To encourage investment in local government projects, the interest earned on municipal bonds is tax-free (some, but not all, municipal bonds are exempt from federal, state and even local tax). Munis pay relatively low-interest rates, but most are considered to be low-risk investments. These bonds are popular with people in high tax brackets because they help reduce their tax burden while still earning interest and with older adults because they are generally low-risk investments.
An added bonus: Investing in your own city or town's municipal bonds allows you to support projects in the community where you live. You receive improved public resources while earning tax-free interest on your savings. (For more, see What Is a Municipal Bond?)
One alternative to investing directly in a municipal bond is to choose a municipal bond fund. If you want to be exempt from state (and even local taxes), you need to live in the state where the bond is issued. High-income investors may want to ask their financial advisors about a municipal investment trust.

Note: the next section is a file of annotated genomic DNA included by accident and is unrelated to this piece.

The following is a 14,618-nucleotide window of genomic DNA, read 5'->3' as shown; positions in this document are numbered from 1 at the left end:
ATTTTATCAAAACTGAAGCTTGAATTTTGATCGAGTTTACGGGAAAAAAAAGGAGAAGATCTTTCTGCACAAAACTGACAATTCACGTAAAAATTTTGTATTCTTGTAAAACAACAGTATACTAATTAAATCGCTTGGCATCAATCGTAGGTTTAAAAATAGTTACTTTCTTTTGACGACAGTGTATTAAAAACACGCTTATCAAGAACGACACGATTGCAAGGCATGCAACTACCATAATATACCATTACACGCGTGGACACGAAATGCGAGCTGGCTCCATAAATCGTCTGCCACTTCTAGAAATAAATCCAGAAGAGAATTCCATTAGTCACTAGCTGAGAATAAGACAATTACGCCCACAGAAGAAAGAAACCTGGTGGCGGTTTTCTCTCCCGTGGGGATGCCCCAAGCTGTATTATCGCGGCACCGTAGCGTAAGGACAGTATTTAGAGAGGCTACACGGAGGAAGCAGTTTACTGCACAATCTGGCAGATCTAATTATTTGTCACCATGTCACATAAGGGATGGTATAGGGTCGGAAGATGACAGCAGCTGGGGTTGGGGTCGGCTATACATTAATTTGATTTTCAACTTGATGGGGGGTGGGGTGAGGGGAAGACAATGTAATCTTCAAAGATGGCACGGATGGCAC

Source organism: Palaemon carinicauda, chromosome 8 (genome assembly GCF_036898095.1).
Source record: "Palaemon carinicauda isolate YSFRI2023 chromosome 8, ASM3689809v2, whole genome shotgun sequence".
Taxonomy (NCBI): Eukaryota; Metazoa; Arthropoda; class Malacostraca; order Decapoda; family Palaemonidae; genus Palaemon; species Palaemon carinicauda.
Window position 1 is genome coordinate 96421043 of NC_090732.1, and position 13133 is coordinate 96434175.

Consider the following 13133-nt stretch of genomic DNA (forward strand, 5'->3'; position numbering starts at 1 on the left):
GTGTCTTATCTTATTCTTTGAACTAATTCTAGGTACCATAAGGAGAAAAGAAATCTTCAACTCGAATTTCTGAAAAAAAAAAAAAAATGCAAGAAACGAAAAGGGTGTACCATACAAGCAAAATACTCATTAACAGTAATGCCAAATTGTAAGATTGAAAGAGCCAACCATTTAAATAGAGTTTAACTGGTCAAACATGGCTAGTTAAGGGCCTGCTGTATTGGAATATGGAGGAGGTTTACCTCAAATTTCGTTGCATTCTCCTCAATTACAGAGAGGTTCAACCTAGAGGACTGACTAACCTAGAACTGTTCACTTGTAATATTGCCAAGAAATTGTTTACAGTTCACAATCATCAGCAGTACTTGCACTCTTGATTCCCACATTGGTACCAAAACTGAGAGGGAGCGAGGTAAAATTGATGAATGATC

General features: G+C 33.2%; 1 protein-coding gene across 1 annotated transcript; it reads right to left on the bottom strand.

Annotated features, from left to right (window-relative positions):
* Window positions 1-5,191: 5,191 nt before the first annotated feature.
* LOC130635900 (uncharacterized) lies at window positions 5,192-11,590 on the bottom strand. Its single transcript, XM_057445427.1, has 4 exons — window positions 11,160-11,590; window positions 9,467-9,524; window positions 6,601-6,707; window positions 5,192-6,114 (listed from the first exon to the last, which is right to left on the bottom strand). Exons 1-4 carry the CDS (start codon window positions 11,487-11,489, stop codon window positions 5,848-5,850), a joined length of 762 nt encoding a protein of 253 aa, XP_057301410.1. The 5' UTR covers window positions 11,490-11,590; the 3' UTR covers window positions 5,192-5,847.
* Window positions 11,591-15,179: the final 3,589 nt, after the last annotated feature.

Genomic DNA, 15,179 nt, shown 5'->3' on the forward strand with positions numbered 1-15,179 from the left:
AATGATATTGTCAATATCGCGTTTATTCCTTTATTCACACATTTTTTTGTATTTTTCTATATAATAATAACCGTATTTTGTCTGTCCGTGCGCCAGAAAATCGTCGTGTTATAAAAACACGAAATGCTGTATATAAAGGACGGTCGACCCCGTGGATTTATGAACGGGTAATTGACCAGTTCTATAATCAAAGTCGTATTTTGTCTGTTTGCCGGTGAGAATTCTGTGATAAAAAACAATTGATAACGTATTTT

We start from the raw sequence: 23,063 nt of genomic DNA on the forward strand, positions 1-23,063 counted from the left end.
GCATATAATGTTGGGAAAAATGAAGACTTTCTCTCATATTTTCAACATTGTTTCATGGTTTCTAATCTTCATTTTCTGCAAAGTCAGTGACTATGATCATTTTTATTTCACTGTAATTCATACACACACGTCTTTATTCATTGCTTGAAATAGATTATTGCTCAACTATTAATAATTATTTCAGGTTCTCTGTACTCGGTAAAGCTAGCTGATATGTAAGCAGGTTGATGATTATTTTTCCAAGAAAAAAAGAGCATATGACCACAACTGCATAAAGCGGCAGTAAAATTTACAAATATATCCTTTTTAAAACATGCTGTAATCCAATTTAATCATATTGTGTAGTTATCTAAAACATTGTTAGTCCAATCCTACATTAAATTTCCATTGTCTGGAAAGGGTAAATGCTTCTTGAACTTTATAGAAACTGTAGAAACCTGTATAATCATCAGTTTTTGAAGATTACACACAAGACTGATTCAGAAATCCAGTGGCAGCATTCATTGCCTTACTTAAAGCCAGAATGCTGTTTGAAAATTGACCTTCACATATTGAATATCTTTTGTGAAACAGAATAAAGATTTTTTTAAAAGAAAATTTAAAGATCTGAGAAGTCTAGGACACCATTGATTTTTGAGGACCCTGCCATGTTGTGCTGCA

Permanent Life Insurance
Perhaps a less-known way to accumulate tax-free growth and income is through the use of permanent life insurance policies that carry cash values, such as whole life or universal life. These policies have a death benefit component as well as a cash component which may be borrowed against or drawn down while the insured is alive. This money grows each year at a modest rate via dividends, which may not be subject to taxation in many cases. If you withdraw money that you have contributed (the basis) you will not have to pay any taxes. Alternatively, you can borrow against the cash value of your policy tax-free and let the policy dividends cover the interest expenses.
The Bottom Line
When it comes to savings, every penny counts. If you are able to invest in a tax-free account, you will be able to stretch your money even further. Although each type of tax-free instrument has its limitations, they are all savings tools that can help you reach your financial goals.